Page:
The image of God, therefore, includes both who man is and what he does. Ontological capacities and functionality are inseparably tied because the human person as a created whole is the image of God.

Man is like a statue erected by an ancient king—as the statue bore the image of the king and signified rulership, man bears God’s image in the cosmic temple of the world, representing his authority and dominion. Man is the visible representation of the invisible God. If one wants to know what God looks like, simply look at man, the crowning jewel of creation and the only creature made in God’s image and likeness.

The image of God and cultural engagement

One of the tragic results of sin is that man no longer properly images God; the remnants of the image have been marred. The relationship with our Creator is broken, and redemptive history bears witness to man’s inability to obey and honor God.

But the glorious truth of the New Testament is that restoration is possible through Christ, the perfect image of God (Col. 1:15), whose redeeming work restores the image to repentant sinners and establishes them as co-heirs with Christ.  

In this light, the Biblical understanding of man’s creation in God’s image has stunning implications for Christian ethics. Not only is everyone created in God’s image, but every human being is a potential future ruler of the universe.

C.S. Lewis poignantly remarked: “It is a serious thing . . . to remember that the dullest and most uninteresting person you talk to may one day be a creature which, if you saw it now, you would be strongly tempted to worship.”

In the new creation, God will once again set up his image bearers. But this time, God’s vice-regents will be perfect because of their union with Christ. Paradoxically, the new creation has already begun. It was inaugurated when Jesus was raised from the dead and will be consummated when he returns.

And as Christians waiting patiently for this day, we will endeavor to treat people made in God’s image with dignity and respect irrespective of gender, race, age, nationality or economic status because we remember our King’s words that as we did for “the least of these my brothers, you did also to me” (Matt. 25:40).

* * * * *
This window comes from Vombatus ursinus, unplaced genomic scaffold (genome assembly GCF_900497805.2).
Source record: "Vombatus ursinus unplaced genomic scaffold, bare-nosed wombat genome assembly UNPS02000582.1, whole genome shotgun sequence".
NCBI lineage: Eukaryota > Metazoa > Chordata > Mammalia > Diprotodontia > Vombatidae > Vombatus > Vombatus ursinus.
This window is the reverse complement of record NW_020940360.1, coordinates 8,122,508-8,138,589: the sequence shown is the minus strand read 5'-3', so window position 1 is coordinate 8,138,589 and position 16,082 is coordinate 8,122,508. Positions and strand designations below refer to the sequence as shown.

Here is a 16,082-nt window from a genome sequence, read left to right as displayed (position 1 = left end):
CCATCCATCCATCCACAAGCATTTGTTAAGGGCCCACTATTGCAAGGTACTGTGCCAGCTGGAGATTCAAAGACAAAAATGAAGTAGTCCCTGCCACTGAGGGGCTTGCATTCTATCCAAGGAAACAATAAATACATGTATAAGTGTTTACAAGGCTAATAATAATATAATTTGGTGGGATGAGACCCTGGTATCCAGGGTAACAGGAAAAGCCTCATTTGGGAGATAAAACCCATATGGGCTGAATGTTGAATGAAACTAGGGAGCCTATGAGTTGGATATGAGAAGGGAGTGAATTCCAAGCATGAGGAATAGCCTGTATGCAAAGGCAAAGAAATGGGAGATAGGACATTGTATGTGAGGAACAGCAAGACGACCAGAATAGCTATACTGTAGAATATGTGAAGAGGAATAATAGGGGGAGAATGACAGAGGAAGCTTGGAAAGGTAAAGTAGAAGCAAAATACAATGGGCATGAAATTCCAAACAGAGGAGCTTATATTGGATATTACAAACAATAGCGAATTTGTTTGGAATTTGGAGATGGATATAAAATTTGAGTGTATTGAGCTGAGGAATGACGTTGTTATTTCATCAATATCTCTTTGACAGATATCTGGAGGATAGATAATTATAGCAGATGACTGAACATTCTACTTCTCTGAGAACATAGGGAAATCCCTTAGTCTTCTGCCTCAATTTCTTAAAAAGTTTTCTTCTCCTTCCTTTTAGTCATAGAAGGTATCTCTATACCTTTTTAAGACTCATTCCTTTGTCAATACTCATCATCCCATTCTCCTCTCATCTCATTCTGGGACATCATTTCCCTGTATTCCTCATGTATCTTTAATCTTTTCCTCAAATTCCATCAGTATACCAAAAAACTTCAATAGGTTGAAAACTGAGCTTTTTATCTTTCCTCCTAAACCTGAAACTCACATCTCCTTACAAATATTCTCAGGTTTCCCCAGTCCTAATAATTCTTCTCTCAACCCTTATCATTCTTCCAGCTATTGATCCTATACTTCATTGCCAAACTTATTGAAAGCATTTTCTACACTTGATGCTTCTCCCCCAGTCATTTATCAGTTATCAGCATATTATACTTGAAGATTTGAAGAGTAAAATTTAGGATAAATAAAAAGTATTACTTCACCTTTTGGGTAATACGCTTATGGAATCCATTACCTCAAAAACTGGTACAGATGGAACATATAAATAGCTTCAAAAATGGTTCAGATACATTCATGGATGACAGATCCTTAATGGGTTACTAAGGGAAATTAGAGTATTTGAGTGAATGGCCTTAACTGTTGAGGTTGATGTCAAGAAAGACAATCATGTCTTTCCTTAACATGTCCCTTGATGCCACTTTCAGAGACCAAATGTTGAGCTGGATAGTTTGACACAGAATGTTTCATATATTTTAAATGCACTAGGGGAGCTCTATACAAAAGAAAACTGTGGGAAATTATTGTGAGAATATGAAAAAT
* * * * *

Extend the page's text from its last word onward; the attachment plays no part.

Thus, we will care for those caught in the vice grip of poverty. We will fight against human trafficking. We will uphold the dignity of the elderly and disabled. We will advocate on behalf of immigrants. We will work for religious liberty and conscience freedom. We will stand for marriage. We will promote racial reconciliation. And we will fight the culture of death in all its ugly forms.

We will do all this out of love for God and concern for those that bear his sacred image.

Join us on January 18–20, 2018,  for Evangelicals for Life 2018. Keep an eye out here for more information. 

David Closson

David Closson, M.Div., serves as the Director of Christian Ethics and Biblical Worldview at Family Research Council where he researches and writes on issues related to religious liberty, human sexuality, and the development of policy from a biblical worldview. Currently, David is completing a Ph.D. in Christian Ethics (with a … Read More

Article 12: The Future of AI

We affirm that AI will continue to be developed in ways that we cannot currently imagine or understand, including AI that will far surpass many human abilities. God alone has the power to create life, and no future advancements in AI will usurp Him as the Creator of life. The church has a unique role in proclaiming human dignity for all and calling for the humane use of AI in all aspects of society.

We deny that AI will make us more or less human, or that AI will ever obtain a coequal level of worth, dignity, or value to image-bearers. Future advancements in AI will not ultimately fulfill our longings for a perfect world. While we are not able to comprehend or know the future, we do not fear what is to come because we know that God is omniscient and that nothing we create will be able to thwart His redemptive plan for creation or to supplant humanity as His image-bearers.

Genesis 1; Isaiah 42:8; Romans 1:20-21; 5:2; Ephesians 1:4-6; 2 Timothy 1:7-9; Revelation 5:9-10

Article 11: Public Policy

We affirm that the fundamental purposes of government are to protect human beings from harm, punish those who do evil, uphold civil liberties, and to commend those who do good. The public has a role in shaping and crafting policies concerning the use of AI in society, and these decisions should not be left to those who develop these technologies or to governments to set norms.